In the wake of the ceiling collapse at the Borough Hall station earlier this week, New Yorkers might understandably be nervously looking up at the ceiling or down at the stairs in a subway station, wondering if this is going to be the next piece of the transit system that literally crumbles in front of (or on top of) you.
The good news, per one transit expert, is that the odds of it happening are probably around the same as getting struck by lightning. The bad news is that actually fixing the subway could take, at minimum, a decade—that’s the estimate in an ambitious plan put forward by the MTA—and paying for it will take an enormous amount of political leadership in our extremely functional state capital.
“The main lesson is individuals can’t be afraid of the lightning strike of being under something like [the ceiling collapse],” said Jon Orcutt, TransitCenter’s communications director. “But somebody could have easily been killed. Politicians like [Governor Andrew Cuomo] and Assembly Speaker Heastie need to be afraid someone could get killed under their watch. We have a subway plan that’s not funded and it’s up to them to make that funded.”
That plan is Fast Forward, recently introduced by NYCT president Andy Byford, which calls for a massive overhaul of the city’s entire transit system, from subway signals to accessibility to the bus network and yes, the subway stations themselves. Right now, the proposal includes fixing 300 stations in 10 years. Orcutt said taking care of 300 stations in ten year was ambitious, but also worthwhile because “it’s something we really need. There’s all kinds of issues with stations beyond basic structural integrity—let’s go in and find those loose walls and ceilings.”
But that’s the future. At the moment, according to Orcutt, it’s unlikely there are going to be public warnings to watch your head in stations that remain open. “Generally an agency that feels like there’s a real physical danger will rope off a place or close it, but I don’t think they’ll say, ‘The ceiling at the Natural History Museum station may fall, so use it at your own risk,’” Orcutt says. “That’s generally not how anybody works.”
What the MTA and city know and don’t know about stations could be a cause for concern going forward, considering—as the Village Voice pointed out—the Borough Hall station underwent FASTRACK repairs just six years ago. And while the MTA’s own Enhanced Station Initiative has repaired and spiffed up stations around the system, Orcutt says that since the MTA was “peeling back the layers, finding problems and having to spend more money than they anticipated at stations in that program,” even that repair attempt has fallen by the wayside.
“This is why, in our Fast Forward Plan, we have emphasized the need to accelerate the renovation, the complete modernization, of all aspects of NYC Transit infrastructure. This incident just steels my resolve to get the money that New York City Transit needs to modernize this system and prevent this kind of thing happening,” Byford said in a statement to Curbed. “We’ll get to the bottom of this, but again, this just reinforces my desire to get the funding we need to totally modernize all of our stations. This is one of our oldest stations, it does suffer from water ingress, I want to get on with it, and I want to accelerate the process of modernizing our stations to make them truly fit for purpose for the 21st century.”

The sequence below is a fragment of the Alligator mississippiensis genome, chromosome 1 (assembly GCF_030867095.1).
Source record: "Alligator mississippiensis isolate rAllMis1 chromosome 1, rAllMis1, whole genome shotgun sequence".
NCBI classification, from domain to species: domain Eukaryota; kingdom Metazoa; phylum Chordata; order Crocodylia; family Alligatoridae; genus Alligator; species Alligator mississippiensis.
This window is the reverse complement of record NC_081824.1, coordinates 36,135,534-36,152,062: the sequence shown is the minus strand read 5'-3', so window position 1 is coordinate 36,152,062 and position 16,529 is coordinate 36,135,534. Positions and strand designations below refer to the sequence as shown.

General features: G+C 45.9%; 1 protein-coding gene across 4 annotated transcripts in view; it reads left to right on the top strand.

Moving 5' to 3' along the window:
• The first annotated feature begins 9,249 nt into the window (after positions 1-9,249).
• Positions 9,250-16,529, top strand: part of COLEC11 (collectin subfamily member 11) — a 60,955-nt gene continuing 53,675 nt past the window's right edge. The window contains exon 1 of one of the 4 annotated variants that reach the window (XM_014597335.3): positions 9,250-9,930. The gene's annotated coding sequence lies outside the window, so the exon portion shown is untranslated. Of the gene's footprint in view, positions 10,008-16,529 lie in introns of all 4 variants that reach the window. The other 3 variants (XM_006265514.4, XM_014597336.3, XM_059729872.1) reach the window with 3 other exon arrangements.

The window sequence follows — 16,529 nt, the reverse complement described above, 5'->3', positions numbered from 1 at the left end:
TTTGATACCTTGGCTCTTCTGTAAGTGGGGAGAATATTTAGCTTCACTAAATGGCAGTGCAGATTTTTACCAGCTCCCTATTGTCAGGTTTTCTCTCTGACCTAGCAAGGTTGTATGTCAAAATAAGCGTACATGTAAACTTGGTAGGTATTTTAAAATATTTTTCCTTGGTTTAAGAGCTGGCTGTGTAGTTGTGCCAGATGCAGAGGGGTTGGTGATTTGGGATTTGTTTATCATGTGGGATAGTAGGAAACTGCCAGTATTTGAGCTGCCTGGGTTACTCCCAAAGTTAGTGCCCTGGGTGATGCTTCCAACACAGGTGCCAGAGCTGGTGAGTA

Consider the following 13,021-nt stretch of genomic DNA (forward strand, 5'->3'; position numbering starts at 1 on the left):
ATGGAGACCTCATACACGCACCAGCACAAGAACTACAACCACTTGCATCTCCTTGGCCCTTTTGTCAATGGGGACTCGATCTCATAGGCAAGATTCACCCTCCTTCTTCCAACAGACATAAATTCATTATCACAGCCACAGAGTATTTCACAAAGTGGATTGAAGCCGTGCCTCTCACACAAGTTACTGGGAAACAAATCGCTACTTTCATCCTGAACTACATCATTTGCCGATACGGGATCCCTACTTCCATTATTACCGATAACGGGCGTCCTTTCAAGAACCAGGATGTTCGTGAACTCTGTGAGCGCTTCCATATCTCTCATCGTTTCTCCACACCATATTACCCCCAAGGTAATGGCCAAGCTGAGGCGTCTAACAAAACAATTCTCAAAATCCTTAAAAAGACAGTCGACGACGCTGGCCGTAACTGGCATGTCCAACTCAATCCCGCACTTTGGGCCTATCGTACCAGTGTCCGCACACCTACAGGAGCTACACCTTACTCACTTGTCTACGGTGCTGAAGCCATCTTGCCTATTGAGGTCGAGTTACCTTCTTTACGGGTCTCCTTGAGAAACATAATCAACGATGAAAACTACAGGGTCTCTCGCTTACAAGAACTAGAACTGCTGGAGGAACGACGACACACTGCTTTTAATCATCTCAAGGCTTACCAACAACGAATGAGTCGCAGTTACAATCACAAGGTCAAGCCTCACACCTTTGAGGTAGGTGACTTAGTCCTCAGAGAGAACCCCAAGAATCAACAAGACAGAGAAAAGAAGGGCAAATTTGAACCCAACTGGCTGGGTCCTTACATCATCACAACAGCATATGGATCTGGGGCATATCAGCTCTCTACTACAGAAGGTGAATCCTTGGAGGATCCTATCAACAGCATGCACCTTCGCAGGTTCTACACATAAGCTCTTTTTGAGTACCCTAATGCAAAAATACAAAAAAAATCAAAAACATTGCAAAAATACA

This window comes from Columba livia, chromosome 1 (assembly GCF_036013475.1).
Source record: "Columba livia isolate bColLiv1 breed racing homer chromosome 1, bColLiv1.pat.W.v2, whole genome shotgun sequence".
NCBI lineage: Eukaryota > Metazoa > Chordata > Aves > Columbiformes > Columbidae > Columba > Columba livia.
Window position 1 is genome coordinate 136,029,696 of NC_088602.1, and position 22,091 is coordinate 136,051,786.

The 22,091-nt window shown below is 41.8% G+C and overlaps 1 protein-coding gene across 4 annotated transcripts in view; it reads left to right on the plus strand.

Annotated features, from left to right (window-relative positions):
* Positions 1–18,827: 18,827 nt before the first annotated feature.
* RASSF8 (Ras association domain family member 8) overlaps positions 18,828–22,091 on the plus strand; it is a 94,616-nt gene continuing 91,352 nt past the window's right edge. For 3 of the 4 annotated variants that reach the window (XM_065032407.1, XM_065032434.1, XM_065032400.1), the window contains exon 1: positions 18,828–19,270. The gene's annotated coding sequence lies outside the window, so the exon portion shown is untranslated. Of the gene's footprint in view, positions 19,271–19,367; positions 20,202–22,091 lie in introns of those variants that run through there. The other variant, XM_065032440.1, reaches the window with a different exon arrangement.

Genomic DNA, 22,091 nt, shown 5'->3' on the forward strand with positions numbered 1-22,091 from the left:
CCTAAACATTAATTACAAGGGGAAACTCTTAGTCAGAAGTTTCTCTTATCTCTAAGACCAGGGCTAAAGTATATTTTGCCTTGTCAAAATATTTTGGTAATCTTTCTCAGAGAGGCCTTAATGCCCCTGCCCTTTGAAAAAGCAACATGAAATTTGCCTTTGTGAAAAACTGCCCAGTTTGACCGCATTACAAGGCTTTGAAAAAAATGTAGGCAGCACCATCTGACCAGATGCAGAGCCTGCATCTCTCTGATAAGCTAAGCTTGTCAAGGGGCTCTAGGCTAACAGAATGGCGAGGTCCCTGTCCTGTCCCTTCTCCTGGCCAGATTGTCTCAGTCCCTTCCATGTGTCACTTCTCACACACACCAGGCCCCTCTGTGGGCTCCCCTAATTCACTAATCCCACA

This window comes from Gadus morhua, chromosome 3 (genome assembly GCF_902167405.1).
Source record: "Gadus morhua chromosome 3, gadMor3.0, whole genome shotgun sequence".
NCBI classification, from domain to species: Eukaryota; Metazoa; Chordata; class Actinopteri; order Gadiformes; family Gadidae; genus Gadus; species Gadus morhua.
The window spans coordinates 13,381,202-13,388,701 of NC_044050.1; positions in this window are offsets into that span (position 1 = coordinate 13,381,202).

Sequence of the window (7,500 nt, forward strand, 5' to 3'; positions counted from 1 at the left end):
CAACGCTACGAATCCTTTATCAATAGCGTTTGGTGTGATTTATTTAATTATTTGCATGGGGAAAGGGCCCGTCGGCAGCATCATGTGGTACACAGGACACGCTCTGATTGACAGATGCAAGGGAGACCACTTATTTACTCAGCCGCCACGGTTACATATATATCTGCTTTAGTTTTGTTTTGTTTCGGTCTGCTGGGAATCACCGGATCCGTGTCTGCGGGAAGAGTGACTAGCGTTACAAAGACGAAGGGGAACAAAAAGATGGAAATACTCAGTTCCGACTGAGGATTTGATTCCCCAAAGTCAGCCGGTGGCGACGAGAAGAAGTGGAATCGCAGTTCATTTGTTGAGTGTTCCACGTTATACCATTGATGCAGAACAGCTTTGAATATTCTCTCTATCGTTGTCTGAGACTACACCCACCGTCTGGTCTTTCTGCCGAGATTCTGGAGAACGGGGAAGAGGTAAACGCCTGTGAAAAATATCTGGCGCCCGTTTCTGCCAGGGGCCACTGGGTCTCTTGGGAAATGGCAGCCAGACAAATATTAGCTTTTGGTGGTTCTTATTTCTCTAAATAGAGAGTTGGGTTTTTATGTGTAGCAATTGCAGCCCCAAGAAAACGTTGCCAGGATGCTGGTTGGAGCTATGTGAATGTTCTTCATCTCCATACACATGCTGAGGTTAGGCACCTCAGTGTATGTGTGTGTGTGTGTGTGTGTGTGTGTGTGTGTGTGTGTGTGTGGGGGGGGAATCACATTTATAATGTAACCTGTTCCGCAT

The Department of Transportation also introduced a list of what it calls “priority stations” around the time the city was feuding with the MTA over the usefulness of the ESI program. However, a DOT spokesperson said that those stations weren’t identified as such because they were imminent safety threats, but rather “developed through an analysis of stations in areas that have experienced significant ridership or development growth, stations in or near major proposed rezoning areas, and stations that were on a NYCT list experiencing crowded conditions.”
As the city waits to see if the Fast Forward plan is fully implemented and the state government can commit to a regular transit funding source like congestion pricing, we’re in somewhat of a holding pattern. One person who has her doubts about things changing is Molly Scott, the subway rider who was identified as the injured straphanger who refused medical attention at the scene of the ceiling collapse.
Scott tells Curbed that she’s suffering from a concussion in the aftermath of Wednesday’s incident, and that she hopes speaking out about her injury could spur some change for the better in the subways.
“It is kind of sad that my first thought was that, since I didn’t die, nothing will change,” Scott told Curbed over email. “The ceiling at Borough Hall is much bigger than the piece that fell on my head, and thousands of people go through that station every day. It was reopened just a few hours after my accident—why would anyone think that the issue is already resolved?”
“I just hope that my incident might help encourage some long overdue investment in the infrastructure that will allow me to not worry about whether I’ll die when I step in the station,” she added.